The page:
It's been given loads of different names, but my favourite one is ‘Gerard's syndrome', named after a chap I used to work with. This office-bound aliment is the pest of many an overworked office-type, who spends so much time in meetings, feverishly scribbling down notes, that they never have time to write them all up or action any of the points raised.



Until now, a few technology companies have offered partial solution to this problem including handwriting recognition systems and text scanning pens, but the chaps at ACECAD seem to have combined a number of these together to product a practical solution, the DigiMemo A501.

The A501 resembles a thick clipboard, 309mm long x 209m wide in size and 560g in weight, with an A5 writing area. The idea is simple. A pad of A5 paper is placed onto the clipboard, or portable digital pad as ACECAD refer to it, and then a special electronic pen is used to write on it. The pen has a ballpoint nib, so it's exactly the same experience as scratching away with your Biro in your ringbound office jotter. Every time you finish a page you simply turn over a new one and press the downwards arrow key to the left of the pad. This action generates a new digital page in the A501's 8Mb internal memory, so everything you write is kept separated to reflect the contents on the paper pages. If you want to go back to add or amend what you have written, simply toggle through the pages on the little digital display and then carry on writing on the page in question. If a page becomes surplus to requirements then the paper version can be torn from the pad and the digital version erased from the notepad by using the key marked ‘X'. Erm… and that's about it. Once you have completed your meeting notes / doodles / magnum opus, all you do is plug the USB connection into the top of the pad and run the DigiMemo Manager V1.00 software that came in the box and you jottings appear on your PC.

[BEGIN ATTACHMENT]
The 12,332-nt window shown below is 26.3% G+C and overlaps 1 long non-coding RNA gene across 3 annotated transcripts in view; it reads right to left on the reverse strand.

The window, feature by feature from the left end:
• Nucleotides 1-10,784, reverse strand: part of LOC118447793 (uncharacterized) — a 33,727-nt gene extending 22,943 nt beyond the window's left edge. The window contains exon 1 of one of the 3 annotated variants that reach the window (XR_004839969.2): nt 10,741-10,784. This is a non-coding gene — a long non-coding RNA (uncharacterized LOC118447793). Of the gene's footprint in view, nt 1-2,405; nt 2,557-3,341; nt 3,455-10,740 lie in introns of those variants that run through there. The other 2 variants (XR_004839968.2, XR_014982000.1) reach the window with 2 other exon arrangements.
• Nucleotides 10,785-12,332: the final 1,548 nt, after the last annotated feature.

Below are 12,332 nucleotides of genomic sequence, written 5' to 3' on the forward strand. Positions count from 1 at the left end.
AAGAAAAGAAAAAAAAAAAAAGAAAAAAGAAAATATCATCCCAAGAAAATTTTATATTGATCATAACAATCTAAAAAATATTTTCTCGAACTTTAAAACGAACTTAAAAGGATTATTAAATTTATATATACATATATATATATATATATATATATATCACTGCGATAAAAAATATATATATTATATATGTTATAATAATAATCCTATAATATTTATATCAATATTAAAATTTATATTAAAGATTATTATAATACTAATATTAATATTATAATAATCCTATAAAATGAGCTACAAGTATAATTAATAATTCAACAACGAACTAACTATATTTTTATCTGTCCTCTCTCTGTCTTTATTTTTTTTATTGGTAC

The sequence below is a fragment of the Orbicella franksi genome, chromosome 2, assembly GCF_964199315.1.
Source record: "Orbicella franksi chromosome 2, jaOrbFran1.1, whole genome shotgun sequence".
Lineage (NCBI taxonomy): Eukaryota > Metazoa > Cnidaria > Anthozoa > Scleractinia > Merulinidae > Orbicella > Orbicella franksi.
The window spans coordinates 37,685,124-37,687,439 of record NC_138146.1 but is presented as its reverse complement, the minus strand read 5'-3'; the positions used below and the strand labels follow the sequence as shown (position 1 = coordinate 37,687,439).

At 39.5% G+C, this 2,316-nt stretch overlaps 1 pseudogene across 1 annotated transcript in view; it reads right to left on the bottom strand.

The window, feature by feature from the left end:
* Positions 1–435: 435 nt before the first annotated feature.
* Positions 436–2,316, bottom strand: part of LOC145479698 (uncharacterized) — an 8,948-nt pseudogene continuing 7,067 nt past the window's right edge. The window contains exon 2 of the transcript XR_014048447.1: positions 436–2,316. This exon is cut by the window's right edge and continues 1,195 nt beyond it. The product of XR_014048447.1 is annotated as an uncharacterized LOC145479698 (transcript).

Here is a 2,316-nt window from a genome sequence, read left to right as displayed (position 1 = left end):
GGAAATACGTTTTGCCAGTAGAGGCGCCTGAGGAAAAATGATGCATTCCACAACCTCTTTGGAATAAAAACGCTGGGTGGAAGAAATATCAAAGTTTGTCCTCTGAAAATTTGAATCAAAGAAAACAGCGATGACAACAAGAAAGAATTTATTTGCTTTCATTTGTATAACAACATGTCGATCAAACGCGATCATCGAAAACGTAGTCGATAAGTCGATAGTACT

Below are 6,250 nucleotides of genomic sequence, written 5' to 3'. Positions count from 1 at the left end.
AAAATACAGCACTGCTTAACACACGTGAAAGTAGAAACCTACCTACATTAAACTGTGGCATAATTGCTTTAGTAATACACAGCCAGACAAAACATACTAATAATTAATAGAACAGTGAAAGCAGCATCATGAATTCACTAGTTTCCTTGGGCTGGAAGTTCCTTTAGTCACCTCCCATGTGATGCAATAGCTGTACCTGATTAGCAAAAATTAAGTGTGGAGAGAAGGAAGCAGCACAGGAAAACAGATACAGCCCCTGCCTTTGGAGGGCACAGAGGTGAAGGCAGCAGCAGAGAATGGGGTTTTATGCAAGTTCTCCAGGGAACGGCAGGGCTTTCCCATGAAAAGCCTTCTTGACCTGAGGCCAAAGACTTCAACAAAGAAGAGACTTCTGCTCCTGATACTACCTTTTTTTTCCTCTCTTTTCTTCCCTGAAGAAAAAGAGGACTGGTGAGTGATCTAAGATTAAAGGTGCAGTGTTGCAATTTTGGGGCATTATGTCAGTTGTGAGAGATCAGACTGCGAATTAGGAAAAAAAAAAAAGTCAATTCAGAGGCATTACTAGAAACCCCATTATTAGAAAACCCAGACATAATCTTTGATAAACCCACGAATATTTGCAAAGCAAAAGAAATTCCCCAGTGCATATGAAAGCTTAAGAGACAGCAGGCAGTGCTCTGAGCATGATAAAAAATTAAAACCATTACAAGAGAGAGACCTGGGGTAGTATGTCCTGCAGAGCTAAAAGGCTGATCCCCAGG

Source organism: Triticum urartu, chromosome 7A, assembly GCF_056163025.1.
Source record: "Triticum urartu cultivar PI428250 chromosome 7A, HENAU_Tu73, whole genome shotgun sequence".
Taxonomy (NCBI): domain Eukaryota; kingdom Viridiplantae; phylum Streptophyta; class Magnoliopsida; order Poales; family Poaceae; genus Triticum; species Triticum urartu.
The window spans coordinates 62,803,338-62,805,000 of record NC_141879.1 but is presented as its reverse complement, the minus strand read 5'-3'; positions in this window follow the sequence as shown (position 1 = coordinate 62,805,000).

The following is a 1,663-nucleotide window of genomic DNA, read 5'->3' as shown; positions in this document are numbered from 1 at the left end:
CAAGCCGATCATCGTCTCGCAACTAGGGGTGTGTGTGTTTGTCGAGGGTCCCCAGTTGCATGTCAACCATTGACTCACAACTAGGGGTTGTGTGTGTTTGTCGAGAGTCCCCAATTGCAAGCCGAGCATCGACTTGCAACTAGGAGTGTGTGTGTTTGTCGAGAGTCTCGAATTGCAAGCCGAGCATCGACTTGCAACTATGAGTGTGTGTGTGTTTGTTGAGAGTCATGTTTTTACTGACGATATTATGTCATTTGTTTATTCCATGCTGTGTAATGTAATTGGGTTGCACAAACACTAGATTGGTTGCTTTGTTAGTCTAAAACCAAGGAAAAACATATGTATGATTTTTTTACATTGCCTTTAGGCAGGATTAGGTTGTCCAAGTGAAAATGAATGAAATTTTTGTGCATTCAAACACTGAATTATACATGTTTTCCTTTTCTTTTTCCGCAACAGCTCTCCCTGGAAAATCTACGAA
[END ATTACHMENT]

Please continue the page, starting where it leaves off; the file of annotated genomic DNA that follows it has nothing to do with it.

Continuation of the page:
The digital pad takes four AAA batteries, which will last approximately 100 hours, and reside under the silver section at the head of the pad. Lurking beneath this cover is also a place to insert a Compact Flash memory card to expand the device's memory up to 4GB should this become necessary. As stated, the internal memory is only 8Mb but no indication as to how many pages of text this will store is given but it's certainly more than two at a time! The pen takes a single SR626SW (or IEC-SR66) cell battery and the bottom right of the pad also contains two spare nibs for the ballpoint, but replacements can be bought over the counter once these finally run out.

Once your writing is on the PC you can use the DigiMemo Manager application to open the pages, edit then in interesting and diverse ways including stitching multiple pages together to create an ACECAD e-book file, which is saved in a .dnd format. The pages can be cut and pasted into Microsoft word or alternatively e-mailed as .dnd or .jpg files, depending on the software on the recipient's computer.

The gripes we had were that lefties may suffer problems with the trailing-hands accidentally activating the buttons on the left hand side of the Digital notepad, but these are recessed and did require a fair amount of pressure to activate. The internal memory seems stingy but there is room for expansion. The display window does only have three number spaces for digital pages, so if you max up the memory you will still only have 999 unique page location possibilities on the CF memory.

The MyScript Notes' first attempt to convert my handwriting was a spectacular failure but I was writing at speed and my scrawl is sloppy, so I think more blame on me than the equipment. That said, at a cost of £100 per unit, the A501 is a little too expensive to be rolled out to everyone, which highlights the file compatibility issues.

Verdict

Overall, I like it. The A501 is the sort of product that would make the working lives of at least a dozen people I spend the majority of my working week with, much easier. It's quick to set up, easy to use and the conversion process, with the wind blowing on the right sort of handwriting will mean that you can have a flawless version of you meeting notes in a matter of minutes rather than hours.



The other great advantage is its portability, at 560g it's a much more attractive option than even the slimmest of notebook PCs. The A501 makes no grand claims about wanting to replace your computer, it just lends a hand when you away from your PC. Having said that, £99.99 does buy you a lot of standard stationery.